This post has been updated with comment from Jacob Coronado.
The operators of Red Herring Cocktail Lounge & Kitchen announced Monday night that the bar and restaurant will close at the end of business on Sunday, Sept. 16.
The announcement came in the form of a Facebook post, which also left the door open for a possible revival elsewhere.
We want to give a big thank you to everyone who has supported us over the past year and a half. We have strived to produce all of your favorite classic cocktails at the highest level while also providing some innovative libations as well. The Clifton neighborhood has given us a beautiful area to serve the wonderful people of Louisville. A special thank you to all of the local neighbors for enjoying our offerings.
It is with a heavy heart that we are announcing the closing of our space, here in the Clifton neighborhood. We are grateful for the good times spent in our bar and will never forget them. Be on the lookout for us, as we may be seeking out space more suitable for the concept and changes we have been pushing throughout this past year and a half. Our last day of operation will be September 16th.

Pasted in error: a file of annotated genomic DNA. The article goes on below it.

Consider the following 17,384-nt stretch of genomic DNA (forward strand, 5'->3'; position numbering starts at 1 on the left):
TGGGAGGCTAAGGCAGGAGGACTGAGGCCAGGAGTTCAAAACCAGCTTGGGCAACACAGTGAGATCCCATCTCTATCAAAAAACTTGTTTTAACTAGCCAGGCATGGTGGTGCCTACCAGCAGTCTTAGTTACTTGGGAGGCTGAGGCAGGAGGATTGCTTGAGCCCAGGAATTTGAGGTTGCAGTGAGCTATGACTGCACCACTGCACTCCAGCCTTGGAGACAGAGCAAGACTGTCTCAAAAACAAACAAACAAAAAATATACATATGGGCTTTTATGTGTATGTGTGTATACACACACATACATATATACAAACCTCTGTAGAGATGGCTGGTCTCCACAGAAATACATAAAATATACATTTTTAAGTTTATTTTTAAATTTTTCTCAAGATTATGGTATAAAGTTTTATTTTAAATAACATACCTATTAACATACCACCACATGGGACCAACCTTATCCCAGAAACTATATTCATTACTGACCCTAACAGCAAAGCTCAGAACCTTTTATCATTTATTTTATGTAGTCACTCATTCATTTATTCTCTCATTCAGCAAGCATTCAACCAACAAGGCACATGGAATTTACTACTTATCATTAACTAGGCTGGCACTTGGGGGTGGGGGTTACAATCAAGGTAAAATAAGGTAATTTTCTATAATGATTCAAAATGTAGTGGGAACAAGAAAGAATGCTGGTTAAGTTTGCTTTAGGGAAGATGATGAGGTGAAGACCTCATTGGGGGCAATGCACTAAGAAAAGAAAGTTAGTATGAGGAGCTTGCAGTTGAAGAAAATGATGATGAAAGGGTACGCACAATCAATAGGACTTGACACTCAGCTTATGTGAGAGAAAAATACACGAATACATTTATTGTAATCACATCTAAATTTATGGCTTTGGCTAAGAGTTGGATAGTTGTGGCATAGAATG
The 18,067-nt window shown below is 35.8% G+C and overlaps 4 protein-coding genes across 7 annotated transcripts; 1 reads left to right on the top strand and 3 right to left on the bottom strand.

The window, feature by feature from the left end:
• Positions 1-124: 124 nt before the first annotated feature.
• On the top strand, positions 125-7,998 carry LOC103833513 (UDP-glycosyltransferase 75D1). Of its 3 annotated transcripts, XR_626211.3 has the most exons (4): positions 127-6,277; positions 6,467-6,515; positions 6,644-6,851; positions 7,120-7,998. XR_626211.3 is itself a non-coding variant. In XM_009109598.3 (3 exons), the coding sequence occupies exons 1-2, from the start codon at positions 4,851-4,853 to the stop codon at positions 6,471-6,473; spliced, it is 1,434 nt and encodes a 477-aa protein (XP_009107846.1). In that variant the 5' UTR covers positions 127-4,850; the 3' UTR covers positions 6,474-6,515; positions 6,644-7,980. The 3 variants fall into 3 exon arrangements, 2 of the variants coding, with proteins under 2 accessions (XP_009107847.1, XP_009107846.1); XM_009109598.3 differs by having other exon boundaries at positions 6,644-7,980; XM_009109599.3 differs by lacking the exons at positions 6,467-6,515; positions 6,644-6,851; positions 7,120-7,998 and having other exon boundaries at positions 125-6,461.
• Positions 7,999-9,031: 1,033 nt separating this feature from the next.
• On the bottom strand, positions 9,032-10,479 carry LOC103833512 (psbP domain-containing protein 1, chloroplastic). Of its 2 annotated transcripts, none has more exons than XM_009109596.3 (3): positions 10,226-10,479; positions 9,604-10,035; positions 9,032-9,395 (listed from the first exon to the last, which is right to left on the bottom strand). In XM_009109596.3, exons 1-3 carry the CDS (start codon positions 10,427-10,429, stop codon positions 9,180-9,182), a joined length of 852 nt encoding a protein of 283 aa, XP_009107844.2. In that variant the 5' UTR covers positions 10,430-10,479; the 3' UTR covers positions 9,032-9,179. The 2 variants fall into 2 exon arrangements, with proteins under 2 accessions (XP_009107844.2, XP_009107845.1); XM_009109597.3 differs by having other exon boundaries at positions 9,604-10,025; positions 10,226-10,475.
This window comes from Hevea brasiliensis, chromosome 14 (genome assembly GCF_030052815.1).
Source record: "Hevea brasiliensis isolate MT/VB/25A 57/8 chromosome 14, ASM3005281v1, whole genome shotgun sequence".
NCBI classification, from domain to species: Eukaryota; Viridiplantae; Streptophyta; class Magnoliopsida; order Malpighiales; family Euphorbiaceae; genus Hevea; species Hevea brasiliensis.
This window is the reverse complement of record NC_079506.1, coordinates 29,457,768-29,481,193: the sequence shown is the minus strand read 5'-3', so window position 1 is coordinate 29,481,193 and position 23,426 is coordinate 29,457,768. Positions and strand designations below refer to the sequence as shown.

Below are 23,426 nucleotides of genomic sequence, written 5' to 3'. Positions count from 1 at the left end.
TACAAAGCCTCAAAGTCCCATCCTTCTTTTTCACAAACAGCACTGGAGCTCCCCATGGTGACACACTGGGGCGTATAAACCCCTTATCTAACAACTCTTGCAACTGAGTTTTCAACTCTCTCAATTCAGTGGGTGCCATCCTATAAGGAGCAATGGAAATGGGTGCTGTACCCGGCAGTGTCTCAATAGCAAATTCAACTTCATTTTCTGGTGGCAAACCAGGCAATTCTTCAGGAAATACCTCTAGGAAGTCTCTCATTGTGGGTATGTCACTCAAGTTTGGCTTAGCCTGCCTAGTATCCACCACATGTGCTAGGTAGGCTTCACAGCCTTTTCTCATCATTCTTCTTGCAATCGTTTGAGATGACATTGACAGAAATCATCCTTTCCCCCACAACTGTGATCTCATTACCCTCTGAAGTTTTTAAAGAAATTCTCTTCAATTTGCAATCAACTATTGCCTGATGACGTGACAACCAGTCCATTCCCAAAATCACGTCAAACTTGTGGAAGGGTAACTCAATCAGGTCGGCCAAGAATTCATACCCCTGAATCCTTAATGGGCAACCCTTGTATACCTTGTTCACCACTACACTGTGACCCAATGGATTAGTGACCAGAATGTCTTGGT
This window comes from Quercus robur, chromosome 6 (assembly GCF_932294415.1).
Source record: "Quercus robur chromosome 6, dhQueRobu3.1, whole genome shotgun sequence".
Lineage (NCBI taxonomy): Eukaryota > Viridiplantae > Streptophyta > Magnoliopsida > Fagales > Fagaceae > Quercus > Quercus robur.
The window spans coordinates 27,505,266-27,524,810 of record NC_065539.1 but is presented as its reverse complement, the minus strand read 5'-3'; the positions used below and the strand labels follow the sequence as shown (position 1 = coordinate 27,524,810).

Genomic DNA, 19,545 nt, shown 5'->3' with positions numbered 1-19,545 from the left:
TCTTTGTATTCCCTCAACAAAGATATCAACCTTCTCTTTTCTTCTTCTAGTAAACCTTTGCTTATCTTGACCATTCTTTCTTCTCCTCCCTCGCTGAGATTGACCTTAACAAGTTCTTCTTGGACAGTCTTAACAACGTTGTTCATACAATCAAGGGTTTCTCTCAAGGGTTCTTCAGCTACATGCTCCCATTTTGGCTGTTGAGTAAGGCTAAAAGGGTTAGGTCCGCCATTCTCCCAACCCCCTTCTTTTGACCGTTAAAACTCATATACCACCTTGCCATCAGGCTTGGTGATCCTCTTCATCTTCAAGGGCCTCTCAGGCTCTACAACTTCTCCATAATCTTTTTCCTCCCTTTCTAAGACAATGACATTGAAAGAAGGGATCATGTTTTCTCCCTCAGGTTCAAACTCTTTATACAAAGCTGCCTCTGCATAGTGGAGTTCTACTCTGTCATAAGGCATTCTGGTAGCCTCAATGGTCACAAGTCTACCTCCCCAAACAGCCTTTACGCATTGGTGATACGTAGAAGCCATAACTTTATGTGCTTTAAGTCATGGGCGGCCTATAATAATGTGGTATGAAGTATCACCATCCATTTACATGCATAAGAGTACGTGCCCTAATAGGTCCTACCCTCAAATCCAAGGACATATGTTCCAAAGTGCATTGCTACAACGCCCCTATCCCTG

During its short life, the bar, located in the old Hilltop Theater at 1757 Frankfort Ave., has undergone some changes.
Red Herring originally opened under the management of restaurateur Brett Davis, who’s known for the popular downtown restaurant Doc Crow’s Southern Smokehouse and Raw Bar and the defunct Waterfront eatery Doc’s Cantina, but in November last year, Davis left the partnership with building owner Mo Deljoo, who also has a stake in Red Herring.
At the same time, executive chef Jacob Coronado and bar manager Clay Livingston took an ownership stake in the bar and restaurant. The pair introduced a regularly changing new menu, with hearty entrees as opposed to small plates, and debuted special promotions, including an initiative to sell hard-to-find bourbons at cost.
Coronado told Insider Louisville that he and Livingston are actively looking for a new place, but it’s early days.
When asked what size space they were searching for, Coronado simply said they don’t want it to be two stories like Hilltop Theater is. “Our first thought is we want to be in Clifton” ideally, he said.
The two-level restaurant space did not meld with the changes that Coronado and Livingston made, Coronado said, noting that rather than having positions, all the employees picked up where needed, be it mixing drinks, bussing tables or making food. As a result, all employees made the same salary and shared tips.
At the Hilltop Theater, “we were kind of feeling like we were losing what we were doing,” he said. Coronado and Livingston hope to bring that model of restaurant management to a new location if they find one.
Insider also reached out to Deljoo about the future of the space but has not heard back.